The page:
Food Allergy Panel
Researchers estimate that 60% of the U.S. population suffers from a reaction to a food that can cause or complicate a health problem (Gaby, AR. The role of hidden food allergy/itolerance in chronic disease. Alt Med Rev 1998; 3:90-99).
Reactions to foods can be extraordinarily diverse, and can include migraines, rashes, gas, bloating, ear infections, watery or itchy eyes, chronic sinus problems (a constant runny or stuffed up nose), sore throat, mood swings, fatigue, poor concentration, food cravings, inflammation, weight gain, and more.
There are two major types of food reactions (allergies) that involve antibody production in your body. Antibodies are substances produced by the immune system to protect the body from the offending food.
Types of Food Reactions
Immediate Reactions to Foods. These reactions occur quickly – almost immediately or
within 3 hours after eating. This is the allergic reaction familiar to many people. It can appear as a skin rash, itching or hives, or symptoms can become very severe, impeding breathing, triggering asthma, and requiring immediate medical attention. These immediate reactions to foods are known as IgE reactions because IgE antibodies are produced by the immune system in response to the offending food.
Delayed Food Reactions. These are much more common types of food reactions, yet they often go unnoticed. These reactions can occur hours after a food is eaten, or they can occur days after a food is eaten — occurring up to 48 hours after a food has been ingested. Delayed food reactions are often referred to as “hidden” food allergies because noticing the link to a reaction from a food you ate days ago goes unnoticed. Delayed food reactions are known as IgG reactions because IgG antibodies are produced by the immune system in response to the offending food. Symptoms vary and are mentioned above.
Testing for Food Allergies
Laboratory allergy tests measure the antibodies in your blood that your body produces in response to specific foods. A few of the more common food allergies can be tested (milk, corn, eggs, soy, wheat), or many different types of every day foods – different types of meats, vegetables, fruits, grains, and so forth – can be tested for IgE and/or IgG responses.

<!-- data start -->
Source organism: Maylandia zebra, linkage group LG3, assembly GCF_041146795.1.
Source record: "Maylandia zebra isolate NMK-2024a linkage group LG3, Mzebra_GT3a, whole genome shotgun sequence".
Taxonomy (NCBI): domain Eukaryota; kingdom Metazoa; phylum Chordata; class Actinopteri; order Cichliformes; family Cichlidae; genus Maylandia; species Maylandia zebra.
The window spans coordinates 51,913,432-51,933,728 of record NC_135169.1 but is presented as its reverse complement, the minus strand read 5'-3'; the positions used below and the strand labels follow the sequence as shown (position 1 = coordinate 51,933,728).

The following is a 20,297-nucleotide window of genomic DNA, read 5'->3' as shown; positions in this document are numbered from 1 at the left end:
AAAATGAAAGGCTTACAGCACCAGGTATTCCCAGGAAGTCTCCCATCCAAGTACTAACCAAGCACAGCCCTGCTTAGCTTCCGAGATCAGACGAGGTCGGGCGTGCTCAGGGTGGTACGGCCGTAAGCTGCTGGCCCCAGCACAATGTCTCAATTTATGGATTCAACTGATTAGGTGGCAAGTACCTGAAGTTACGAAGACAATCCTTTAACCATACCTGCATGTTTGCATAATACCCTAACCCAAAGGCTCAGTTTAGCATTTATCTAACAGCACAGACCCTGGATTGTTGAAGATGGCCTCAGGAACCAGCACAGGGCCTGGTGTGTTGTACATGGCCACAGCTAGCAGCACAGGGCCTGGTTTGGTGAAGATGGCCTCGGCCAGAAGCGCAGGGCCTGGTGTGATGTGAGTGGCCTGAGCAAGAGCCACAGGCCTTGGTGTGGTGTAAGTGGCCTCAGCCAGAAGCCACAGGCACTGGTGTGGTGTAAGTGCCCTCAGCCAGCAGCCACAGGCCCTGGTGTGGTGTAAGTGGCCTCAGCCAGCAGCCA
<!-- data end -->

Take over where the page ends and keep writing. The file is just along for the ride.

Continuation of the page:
Although less commonly known, IgA responses to foods can be tested, as well. IgA responses are secreted by mucosal cells in the gut lining and are considered “primary responders” to offending foods. This test is a salivary test. The more common food allergens mentioned above can be tested for IgA responses.
Nutrition Programs and Consultations
A nutritional consultation will determine which type of food allergy test is warranted and whether or not this test will be needed to bring the body back into nutritional balance. If this test is recommended, test kits will be provided. Each test kit contains full instructions, as well as everything needed to do the test, including prepaid postage for returning the blood or saliva collected to the lab.
Once the results are received by me, a nutritional program is then tailored to your specific nutritional and dietary needs to improve allergenic responses and immune system function. Diet, supplementation, and other nutritional and lifestyle considerations are important for maintaining overall health and well-being, including a healthy immune system, and will help bring the body back into balance. Our programs help to correct nutritional deficiencies, and in doing so, overall health is improved.
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